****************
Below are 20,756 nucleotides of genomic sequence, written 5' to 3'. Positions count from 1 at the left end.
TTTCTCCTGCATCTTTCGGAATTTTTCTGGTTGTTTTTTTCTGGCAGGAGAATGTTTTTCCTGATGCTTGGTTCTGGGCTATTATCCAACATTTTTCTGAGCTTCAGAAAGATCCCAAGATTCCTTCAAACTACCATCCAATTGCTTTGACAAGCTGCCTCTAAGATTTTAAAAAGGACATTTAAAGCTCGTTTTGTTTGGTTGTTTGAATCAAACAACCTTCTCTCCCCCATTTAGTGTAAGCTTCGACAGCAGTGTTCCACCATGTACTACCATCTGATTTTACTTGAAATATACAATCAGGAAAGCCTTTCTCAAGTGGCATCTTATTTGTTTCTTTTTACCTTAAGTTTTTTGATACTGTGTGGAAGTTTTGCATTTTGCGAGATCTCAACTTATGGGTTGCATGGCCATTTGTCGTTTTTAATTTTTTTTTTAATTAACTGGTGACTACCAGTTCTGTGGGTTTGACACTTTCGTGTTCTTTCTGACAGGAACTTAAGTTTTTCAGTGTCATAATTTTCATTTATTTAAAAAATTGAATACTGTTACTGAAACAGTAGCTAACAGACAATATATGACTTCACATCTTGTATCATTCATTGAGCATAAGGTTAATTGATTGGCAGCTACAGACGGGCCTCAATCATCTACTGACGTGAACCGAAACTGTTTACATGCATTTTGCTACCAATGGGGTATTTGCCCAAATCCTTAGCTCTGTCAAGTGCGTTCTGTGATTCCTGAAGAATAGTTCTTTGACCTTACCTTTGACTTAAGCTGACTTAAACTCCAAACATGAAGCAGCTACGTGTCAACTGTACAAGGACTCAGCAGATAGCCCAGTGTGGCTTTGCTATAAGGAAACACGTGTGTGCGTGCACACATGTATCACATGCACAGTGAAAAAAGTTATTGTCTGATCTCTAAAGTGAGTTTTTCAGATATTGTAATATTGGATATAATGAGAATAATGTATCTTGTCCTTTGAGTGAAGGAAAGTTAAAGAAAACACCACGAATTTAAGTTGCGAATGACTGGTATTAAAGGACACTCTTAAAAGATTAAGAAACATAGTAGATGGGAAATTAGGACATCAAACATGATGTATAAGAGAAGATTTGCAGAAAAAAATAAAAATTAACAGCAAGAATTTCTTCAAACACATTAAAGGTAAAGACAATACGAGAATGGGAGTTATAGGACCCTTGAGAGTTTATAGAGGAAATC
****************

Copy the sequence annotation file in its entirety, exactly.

Below are 20,756 nucleotides of genomic sequence, written 5' to 3'. Positions count from 1 at the left end.
TTTCTCCTGCATCTTTCGGAATTTTTCTGGTTGTTTTTTTCTGGCAGGAGAATGTTTTTCCTGATGCTTGGTTCTGGGCTATTATCCAACATTTTTCTGAGCTTCAGAAAGATCCCAAGATTCCTTCAAACTACCATCCAATTGCTTTGACAAGCTGCCTCTAAGATTTTAAAAAGGACATTTAAAGCTCGTTTTGTTTGGTTGTTTGAATCAAACAACCTTCTCTCCCCCATTTAGTGTAAGCTTCGACAGCAGTGTTCCACCATGTACTACCATCTGATTTTACTTGAAATATACAATCAGGAAAGCCTTTCTCAAGTGGCATCTTATTTGTTTCTTTTTACCTTAAGTTTTTTGATACTGTGTGGAAGTTTTGCATTTTGCGAGATCTCAACTTATGGGTTGCATGGCCATTTGTCGTTTTTAATTTTTTTTTTAATTAACTGGTGACTACCAGTTCTGTGGGTTTGACACTTTCGTGTTCTTTCTGACAGGAACTTAAGTTTTTCAGTGTCATAATTTTCATTTATTTAAAAAATTGAATACTGTTACTGAAACAGTAGCTAACAGACAATATATGACTTCACATCTTGTATCATTCATTGAGCATAAGGTTAATTGATTGGCAGCTACAGACGGGCCTCAATCATCTACTGACGTGAACCGAAACTGTTTACATGCATTTTGCTACCAATGGGGTATTTGCCCAAATCCTTAGCTCTGTCAAGTGCGTTCTGTGATTCCTGAAGAATAGTTCTTTGACCTTACCTTTGACTTAAGCTGACTTAAACTCCAAACATGAAGCAGCTACGTGTCAACTGTACAAGGACTCAGCAGATAGCCCAGTGTGGCTTTGCTATAAGGAAACACGTGTGTGCGTGCACACATGTATCACATGCACAGTGAAAAAAGTTATTGTCTGATCTCTAAAGTGAGTTTTTCAGATATTGTAATATTGGATATAATGAGAATAATGTATCTTGTCCTTTGAGTGAAGGAAAGTTAAAGAAAACACCACGAATTTAAGTTGCGAATGACTGGTATTAAAGGACACTCTTAAAAGATTAAGAAACATAGTAGATGGGAAATTAGGACATCAAACATGATGTATAAGAGAAGATTTGCAGAAAAAAATAAAAATTAACAGCAAGAATTTCTTCAAACACATTAAAGGTAAAGACAATACGAGAATGGGAGTTATAGGACCCTTGAGAGTTTATAGAGGAAATC